P2750 Modern Physics
2750 Modern Physics explores the fundamental ideas that are still driving technological developments. Einstein’s theory of special relativity, and the microscopic world described by quantum physics are introduced through crucial historical observations. The course covers the dual nature of light and particles, quantum well and quantum tunneling phenomena, which play a key role in modern electronics. Atomic and nuclei structure, and elementary particles are also described.
CO: Mathematics 1001 and Phys 1051 (or Phys 1021 with a minimum average of 70%)
CR: Phys 2056
PR: Mathematics 1001 and Phys 1051 (or Phys 1021 with a minimum average of 70%)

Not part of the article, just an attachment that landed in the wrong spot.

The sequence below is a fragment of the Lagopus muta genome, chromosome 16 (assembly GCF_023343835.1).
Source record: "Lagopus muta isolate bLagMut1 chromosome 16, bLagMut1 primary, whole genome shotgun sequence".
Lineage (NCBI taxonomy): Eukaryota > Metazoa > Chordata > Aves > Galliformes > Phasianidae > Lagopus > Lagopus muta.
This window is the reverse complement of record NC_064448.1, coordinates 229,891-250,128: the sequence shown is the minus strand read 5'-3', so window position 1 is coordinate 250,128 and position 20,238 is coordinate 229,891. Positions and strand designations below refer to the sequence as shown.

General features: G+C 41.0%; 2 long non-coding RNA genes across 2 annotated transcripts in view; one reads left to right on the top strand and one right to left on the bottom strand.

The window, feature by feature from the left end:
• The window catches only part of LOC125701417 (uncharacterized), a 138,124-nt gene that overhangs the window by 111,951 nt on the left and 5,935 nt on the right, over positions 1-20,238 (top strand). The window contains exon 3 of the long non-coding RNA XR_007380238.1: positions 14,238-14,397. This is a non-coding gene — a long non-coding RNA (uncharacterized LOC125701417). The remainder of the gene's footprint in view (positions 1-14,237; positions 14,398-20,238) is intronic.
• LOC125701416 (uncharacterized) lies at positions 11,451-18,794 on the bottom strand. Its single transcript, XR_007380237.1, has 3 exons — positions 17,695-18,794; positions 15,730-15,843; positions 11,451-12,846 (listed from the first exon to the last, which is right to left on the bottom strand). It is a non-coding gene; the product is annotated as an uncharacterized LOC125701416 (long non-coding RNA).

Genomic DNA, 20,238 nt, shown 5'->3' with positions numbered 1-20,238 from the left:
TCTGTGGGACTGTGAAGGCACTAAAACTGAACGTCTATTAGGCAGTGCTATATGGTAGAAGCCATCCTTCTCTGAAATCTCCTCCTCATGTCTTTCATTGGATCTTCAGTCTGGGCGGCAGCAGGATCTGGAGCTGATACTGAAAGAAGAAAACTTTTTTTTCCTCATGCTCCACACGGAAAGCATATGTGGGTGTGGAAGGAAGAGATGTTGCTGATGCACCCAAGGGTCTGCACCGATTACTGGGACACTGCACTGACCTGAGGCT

Physics 2750 explores two extraordinary concepts that revolutionized the world: special relativity and quantum physics. Both of these discoveries occurred in the early part of the 20th century and have made a profound impact on the way we live today. These fundamental ideas are still driving many technological developments. By taking this course, you will learn about Einstein’s theory of time dilation and length contraction for fast-moving objects. Modern GPS systems would not be nearly as accurate without correcting for these effects. This theory of special relativity is also key to understanding how the universe was formed and how elementary particles such as neutrinos behave. Quantum physics is based on the fact that matter can behave as both as particles and as waves, at the same time. These new concepts are introduced through crucial historical observations. Light is described in terms of photons, which are emitted from atoms due to their quantum structure. Electrons can pass through materials by quantum tunneling, a phenomena which forms the basis of the technology in computer hard drives. Quantum physics is also required to understand nuclei, fission and fusion, and elementary particles such as neutrinos and the Higgs boson.